And there, ladies and gentlemen, is the angst that comes along with being a Star Wars fan. There is the magic of C-3PO and R2-D2, and then there's Jar Jar Binks. There's Princess Leia, who kicks ass straight through her three films, and then there's Padme Amidala, who loses luster in hers and just becomes a casualty of Anakin's storyline. There's the peaceably powerful puppet Yoda, and then there's the lightsaber-wielding, bouncing-of-the-walls CGI Yoda. We, as fans, have to negotiate the fact that there is so much good and yet so much bad, all wrapped up in one shiny far-off universe.
Yesterday, three diehard devotees (me included) sat down and forced the original trilogy on someone who had never seen them before. (He had, unfortunately, been exposed to the prequels.) The following exchange happened, brought on by a rather large continuity error between the prequels and the OT:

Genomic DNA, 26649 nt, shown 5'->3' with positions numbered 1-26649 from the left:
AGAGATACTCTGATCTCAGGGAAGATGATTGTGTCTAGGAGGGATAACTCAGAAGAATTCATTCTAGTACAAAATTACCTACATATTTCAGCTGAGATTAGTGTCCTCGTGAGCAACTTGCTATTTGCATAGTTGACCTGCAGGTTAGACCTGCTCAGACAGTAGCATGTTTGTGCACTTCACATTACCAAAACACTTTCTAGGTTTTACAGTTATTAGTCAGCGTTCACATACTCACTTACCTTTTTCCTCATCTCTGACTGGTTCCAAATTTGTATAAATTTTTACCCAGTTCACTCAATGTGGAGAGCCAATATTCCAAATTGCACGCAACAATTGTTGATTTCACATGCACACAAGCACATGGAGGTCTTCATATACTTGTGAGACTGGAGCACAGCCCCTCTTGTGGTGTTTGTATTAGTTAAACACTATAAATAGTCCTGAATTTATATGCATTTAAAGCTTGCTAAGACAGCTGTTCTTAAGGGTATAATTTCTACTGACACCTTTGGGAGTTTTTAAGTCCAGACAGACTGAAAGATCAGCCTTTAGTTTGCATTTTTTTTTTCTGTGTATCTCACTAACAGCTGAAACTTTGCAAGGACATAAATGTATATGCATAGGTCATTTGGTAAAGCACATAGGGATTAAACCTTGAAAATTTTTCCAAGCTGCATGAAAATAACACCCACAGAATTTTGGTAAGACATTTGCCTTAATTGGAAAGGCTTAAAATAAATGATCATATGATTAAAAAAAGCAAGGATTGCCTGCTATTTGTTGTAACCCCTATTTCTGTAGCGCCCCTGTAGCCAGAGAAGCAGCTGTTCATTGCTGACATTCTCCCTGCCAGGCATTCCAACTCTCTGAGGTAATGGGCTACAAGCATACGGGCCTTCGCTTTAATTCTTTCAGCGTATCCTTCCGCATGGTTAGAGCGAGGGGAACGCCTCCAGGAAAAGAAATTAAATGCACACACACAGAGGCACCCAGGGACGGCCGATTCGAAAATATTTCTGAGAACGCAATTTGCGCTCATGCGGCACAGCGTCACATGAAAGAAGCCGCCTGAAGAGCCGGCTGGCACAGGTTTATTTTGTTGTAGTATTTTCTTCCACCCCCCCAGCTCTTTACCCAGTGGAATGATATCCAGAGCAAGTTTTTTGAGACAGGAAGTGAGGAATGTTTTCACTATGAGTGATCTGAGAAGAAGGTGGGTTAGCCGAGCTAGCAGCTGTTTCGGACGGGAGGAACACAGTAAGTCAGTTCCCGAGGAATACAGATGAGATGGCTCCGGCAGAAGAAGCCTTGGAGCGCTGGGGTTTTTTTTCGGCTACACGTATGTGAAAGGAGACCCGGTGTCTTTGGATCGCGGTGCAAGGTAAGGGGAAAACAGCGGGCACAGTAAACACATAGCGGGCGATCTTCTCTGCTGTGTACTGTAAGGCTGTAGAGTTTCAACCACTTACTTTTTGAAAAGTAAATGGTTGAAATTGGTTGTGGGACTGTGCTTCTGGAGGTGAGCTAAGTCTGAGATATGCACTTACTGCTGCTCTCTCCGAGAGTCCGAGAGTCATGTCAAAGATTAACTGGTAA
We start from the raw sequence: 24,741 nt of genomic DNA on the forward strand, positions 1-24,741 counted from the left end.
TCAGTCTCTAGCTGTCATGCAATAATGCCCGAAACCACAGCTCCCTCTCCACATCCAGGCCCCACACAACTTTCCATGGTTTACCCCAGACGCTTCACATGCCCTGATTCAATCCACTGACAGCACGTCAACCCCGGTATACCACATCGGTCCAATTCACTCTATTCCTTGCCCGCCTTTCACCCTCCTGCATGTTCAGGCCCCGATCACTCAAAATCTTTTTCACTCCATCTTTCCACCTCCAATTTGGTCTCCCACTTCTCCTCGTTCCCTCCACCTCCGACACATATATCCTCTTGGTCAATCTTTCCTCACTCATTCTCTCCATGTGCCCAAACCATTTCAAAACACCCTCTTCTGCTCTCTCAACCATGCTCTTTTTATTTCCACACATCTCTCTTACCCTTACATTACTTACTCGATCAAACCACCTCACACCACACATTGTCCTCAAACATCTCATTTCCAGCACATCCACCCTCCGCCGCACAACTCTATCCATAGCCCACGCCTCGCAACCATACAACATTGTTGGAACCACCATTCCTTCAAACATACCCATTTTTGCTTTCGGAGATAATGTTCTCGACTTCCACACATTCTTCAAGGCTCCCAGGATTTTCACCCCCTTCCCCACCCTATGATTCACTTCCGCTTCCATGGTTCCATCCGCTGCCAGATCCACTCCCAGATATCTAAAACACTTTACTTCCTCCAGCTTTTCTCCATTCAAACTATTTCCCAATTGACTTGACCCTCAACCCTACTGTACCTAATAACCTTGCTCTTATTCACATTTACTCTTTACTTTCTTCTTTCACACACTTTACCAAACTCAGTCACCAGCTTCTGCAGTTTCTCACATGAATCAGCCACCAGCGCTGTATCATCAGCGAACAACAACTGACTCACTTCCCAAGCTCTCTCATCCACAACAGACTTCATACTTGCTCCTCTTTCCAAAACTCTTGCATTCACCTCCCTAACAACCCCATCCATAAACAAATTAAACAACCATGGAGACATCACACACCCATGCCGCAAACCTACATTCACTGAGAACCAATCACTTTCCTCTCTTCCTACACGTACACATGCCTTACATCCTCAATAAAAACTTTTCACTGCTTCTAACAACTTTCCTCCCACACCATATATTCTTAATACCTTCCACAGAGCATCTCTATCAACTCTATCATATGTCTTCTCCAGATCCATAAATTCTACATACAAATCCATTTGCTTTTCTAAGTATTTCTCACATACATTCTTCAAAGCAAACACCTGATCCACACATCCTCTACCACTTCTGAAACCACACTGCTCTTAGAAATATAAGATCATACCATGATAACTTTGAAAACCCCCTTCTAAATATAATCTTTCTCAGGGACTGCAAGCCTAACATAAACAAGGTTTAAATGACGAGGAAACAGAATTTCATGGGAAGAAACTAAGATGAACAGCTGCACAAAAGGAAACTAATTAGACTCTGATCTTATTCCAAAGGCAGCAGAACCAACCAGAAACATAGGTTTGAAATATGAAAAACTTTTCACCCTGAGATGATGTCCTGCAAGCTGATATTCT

Q: "But didn't they watch their own movies before they made the prequels?"
A: "Soon, you will know what it feels like to be a Star Wars fan."
And that's what it feels like: bewilderment at such a grand misinterpretation of what would expand on and honor the original stories, bitterness for the epic disappointment that tastes a little too much like betrayal, and the tiniest hint of foolishness for having such high hopes in the first place. Star Wars fans are obsessively devoted, so this letdown is awfully damaging. George Lucas gaveth, and tooketh away.
But at the end of the day, it's still nice to pop in the theatrical release DVDs and watch the twin sunsets, and the first glimpse of the lightsaber, and the Millennium Falcon maneuvering through the Asteroid Field and know that some things can't be ruined. Some things were taken away, but also a lot of things were given, and it's important to focus on that. Because the true tragedy of a Star Wars fan is that through all this bitter angst, there always lies the tiniest bit of optimism. We fell in love with these stories for a reason, and so we'll always keep going back.